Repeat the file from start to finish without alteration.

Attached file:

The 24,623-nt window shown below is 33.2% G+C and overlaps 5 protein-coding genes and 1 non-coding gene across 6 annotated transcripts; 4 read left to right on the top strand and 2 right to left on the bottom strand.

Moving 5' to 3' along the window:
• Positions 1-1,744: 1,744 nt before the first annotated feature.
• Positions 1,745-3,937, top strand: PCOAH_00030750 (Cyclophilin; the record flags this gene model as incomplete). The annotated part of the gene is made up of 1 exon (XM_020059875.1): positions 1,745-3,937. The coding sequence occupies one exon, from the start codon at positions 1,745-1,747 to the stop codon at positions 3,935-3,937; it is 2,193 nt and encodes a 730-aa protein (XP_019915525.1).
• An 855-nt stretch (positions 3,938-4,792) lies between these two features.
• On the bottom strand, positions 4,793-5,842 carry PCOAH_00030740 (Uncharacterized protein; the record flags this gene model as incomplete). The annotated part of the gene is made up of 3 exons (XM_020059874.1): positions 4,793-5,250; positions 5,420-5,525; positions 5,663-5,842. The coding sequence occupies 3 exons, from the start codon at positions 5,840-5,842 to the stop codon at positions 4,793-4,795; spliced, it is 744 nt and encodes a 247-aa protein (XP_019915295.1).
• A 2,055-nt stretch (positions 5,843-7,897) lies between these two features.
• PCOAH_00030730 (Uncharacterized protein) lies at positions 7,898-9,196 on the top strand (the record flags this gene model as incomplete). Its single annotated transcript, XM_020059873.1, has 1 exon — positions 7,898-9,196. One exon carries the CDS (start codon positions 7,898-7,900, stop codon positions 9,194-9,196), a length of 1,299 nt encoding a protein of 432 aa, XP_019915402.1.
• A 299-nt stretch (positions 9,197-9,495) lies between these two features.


The 24,623-nt window shown below is 33.2% G+C and overlaps 5 protein-coding genes and 1 non-coding gene across 6 annotated transcripts; 4 read left to right on the top strand and 2 right to left on the bottom strand.

Moving 5' to 3' along the window:
• Positions 1-1,744: 1,744 nt before the first annotated feature.
• Positions 1,745-3,937, top strand: PCOAH_00030750 (Cyclophilin; the record flags this gene model as incomplete). The annotated part of the gene is made up of 1 exon (XM_020059875.1): positions 1,745-3,937. The coding sequence occupies one exon, from the start codon at positions 1,745-1,747 to the stop codon at positions 3,935-3,937; it is 2,193 nt and encodes a 730-aa protein (XP_019915525.1).
• An 855-nt stretch (positions 3,938-4,792) lies between these two features.
• On the bottom strand, positions 4,793-5,842 carry PCOAH_00030740 (Uncharacterized protein; the record flags this gene model as incomplete). The annotated part of the gene is made up of 3 exons (XM_020059874.1): positions 4,793-5,250; positions 5,420-5,525; positions 5,663-5,842. The coding sequence occupies 3 exons, from the start codon at positions 5,840-5,842 to the stop codon at positions 4,793-4,795; spliced, it is 744 nt and encodes a 247-aa protein (XP_019915295.1).
• A 2,055-nt stretch (positions 5,843-7,897) lies between these two features.
• PCOAH_00030730 (Uncharacterized protein) lies at positions 7,898-9,196 on the top strand (the record flags this gene model as incomplete). Its single annotated transcript, XM_020059873.1, has 1 exon — positions 7,898-9,196. One exon carries the CDS (start codon positions 7,898-7,900, stop codon positions 9,194-9,196), a length of 1,299 nt encoding a protein of 432 aa, XP_019915402.1.
• A 299-nt stretch (positions 9,197-9,495) lies between these two features.